The Problem With Decentralized Exchanges—And How To Solve It

Despite the proven economic value of decentralized exchanges ( DEXs )— Uniswap , for example, recently traded more than $440 million in just 24 hours—they come with some serious baggage that’s hindering the growth of decentralized finance ( DeFi ).
The requirement to process orders through smart contracts causes latency, a lack of liquidity leads to price slippage, and high transaction costs are a barrier to wider adoption.
Some exchange operators have stepped in with solutions that aim to help lower the barrier to entry for people with fewer crypto assets. But democratizing access to the crypto economy has created another intractable challenge tied to decentralized exchanges, and that’s cross-chain bridging.
Because tokens can be listed on multiple exchanges, traders need to transfer their coins between chains before they’re able to do anything with them—and that can be costly, not to mention an unpleasant user experience.

Learn about Aurox & Earn $URUS
Aurox is an all-in-one cryptocurrency trading terminal designed to help traders and investors make profitable decisions. Learn about the #Aurox on the #CoinMarketCap and Earn the #URUS token as a reward!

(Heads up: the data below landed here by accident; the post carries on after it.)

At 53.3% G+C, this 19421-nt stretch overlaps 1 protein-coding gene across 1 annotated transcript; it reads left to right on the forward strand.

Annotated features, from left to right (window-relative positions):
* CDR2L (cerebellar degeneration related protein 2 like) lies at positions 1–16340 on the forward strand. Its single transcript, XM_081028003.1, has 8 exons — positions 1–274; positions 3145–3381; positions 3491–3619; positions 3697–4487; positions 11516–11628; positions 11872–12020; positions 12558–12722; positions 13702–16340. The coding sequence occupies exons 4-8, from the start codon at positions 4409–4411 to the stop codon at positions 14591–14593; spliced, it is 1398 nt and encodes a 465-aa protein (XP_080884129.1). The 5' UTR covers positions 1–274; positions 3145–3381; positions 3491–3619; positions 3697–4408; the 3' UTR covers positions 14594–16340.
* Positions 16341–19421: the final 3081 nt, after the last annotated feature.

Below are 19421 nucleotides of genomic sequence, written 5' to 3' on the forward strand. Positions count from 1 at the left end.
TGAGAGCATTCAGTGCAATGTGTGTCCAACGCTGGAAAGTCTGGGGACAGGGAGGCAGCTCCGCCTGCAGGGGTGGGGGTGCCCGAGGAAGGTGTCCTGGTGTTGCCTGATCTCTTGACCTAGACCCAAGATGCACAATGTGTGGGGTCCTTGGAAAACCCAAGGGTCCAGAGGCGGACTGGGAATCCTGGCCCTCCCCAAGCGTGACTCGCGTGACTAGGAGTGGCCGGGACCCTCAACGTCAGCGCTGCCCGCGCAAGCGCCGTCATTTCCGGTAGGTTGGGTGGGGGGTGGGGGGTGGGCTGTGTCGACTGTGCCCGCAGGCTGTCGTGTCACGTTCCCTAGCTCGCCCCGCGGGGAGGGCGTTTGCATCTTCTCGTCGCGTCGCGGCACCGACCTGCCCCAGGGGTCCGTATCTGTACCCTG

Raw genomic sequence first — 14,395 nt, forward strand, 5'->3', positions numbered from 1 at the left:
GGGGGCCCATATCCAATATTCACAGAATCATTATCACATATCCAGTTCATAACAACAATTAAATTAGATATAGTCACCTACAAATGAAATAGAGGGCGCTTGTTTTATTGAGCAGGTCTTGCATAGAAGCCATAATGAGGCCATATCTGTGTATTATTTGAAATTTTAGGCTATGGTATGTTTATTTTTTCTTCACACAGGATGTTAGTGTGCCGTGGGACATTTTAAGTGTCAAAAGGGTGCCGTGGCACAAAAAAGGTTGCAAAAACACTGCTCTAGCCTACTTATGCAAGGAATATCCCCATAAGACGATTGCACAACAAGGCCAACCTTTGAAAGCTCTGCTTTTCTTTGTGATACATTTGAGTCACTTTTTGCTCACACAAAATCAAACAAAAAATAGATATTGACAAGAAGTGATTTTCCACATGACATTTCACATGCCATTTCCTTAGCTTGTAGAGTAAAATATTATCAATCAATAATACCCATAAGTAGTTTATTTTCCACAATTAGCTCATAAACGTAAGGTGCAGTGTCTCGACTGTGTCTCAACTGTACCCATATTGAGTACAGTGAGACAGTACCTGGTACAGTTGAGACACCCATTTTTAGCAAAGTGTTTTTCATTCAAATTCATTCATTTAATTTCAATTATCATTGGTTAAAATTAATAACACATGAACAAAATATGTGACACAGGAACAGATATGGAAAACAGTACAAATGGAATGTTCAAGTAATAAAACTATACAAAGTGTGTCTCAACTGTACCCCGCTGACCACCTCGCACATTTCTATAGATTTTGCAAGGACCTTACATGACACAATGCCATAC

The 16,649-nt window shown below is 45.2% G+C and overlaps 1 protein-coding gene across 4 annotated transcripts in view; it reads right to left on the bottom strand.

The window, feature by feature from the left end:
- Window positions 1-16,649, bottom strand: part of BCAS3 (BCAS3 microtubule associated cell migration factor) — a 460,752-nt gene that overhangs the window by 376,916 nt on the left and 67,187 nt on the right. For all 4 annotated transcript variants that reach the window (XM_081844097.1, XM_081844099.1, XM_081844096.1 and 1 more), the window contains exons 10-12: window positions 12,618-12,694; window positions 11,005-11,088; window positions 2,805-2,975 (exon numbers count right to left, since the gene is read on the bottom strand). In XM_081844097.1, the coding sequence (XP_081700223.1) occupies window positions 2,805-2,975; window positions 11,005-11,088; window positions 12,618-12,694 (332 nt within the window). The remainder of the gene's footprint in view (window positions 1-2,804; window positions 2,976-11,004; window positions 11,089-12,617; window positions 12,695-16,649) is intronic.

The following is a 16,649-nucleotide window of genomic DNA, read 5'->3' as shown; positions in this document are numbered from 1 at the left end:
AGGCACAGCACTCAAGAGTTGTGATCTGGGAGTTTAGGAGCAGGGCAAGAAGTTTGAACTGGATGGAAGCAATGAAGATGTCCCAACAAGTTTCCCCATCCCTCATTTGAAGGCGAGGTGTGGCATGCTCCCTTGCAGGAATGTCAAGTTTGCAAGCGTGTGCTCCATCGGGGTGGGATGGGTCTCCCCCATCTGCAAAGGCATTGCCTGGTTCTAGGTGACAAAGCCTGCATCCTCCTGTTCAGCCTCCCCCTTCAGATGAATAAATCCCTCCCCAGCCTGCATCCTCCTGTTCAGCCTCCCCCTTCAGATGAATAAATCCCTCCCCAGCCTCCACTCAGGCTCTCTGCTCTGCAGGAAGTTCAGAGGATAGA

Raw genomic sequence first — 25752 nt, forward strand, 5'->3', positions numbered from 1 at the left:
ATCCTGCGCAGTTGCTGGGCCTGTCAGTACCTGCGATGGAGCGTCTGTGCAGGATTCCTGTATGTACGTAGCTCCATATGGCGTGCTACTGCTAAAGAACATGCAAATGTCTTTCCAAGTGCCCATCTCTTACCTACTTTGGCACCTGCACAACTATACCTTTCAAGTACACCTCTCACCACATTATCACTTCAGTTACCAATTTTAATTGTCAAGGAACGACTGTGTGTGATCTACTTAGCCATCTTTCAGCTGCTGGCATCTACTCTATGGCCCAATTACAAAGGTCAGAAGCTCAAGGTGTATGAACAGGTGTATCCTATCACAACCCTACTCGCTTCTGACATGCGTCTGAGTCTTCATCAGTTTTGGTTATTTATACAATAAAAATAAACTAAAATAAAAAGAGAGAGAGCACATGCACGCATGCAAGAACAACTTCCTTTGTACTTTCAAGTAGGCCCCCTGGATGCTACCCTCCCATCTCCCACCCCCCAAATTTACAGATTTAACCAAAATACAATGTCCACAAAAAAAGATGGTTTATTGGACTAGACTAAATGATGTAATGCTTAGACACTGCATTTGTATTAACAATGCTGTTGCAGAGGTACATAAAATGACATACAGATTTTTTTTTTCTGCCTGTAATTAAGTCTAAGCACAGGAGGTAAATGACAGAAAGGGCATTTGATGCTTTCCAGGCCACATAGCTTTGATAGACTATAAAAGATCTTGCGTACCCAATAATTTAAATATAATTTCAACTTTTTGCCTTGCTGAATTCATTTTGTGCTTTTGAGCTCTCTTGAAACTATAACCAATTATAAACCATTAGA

— CoinMarketCap (@CoinMarketCap) October 26, 2021

It can cost anywhere between $200 and $500 just to bridge assets from one chain to another—and that’s before having to pay fees to actually execute transactions, said Giorgi Khazaradze, CEO and co-founder of Aurox , a crypto trading terminal that combines a centralized exchange with a decentralized lending and borrowing platform.
“It’s like wiring myself money to another bank and then having to spend hundreds of dollars just to get my own money,” Khazaradze told Decrypt .
Building bridges
It’s not hard to imagine why decentralized exchanges, and decentralized finance in general, have failed to win over institutions and achieve mainstream retail adoption.
The fees are high—and highly variable—and the user experience is confusing.
“An institution will look at this and say, ‘Well, this is kind of weird, and so I don’t really want to touch it’,” Khazaradze said. “And the same is true for retail users—they’re not going to spend their time figuring out this new technology.”


Thank you for Share!



Comments (No)

Leave a Reply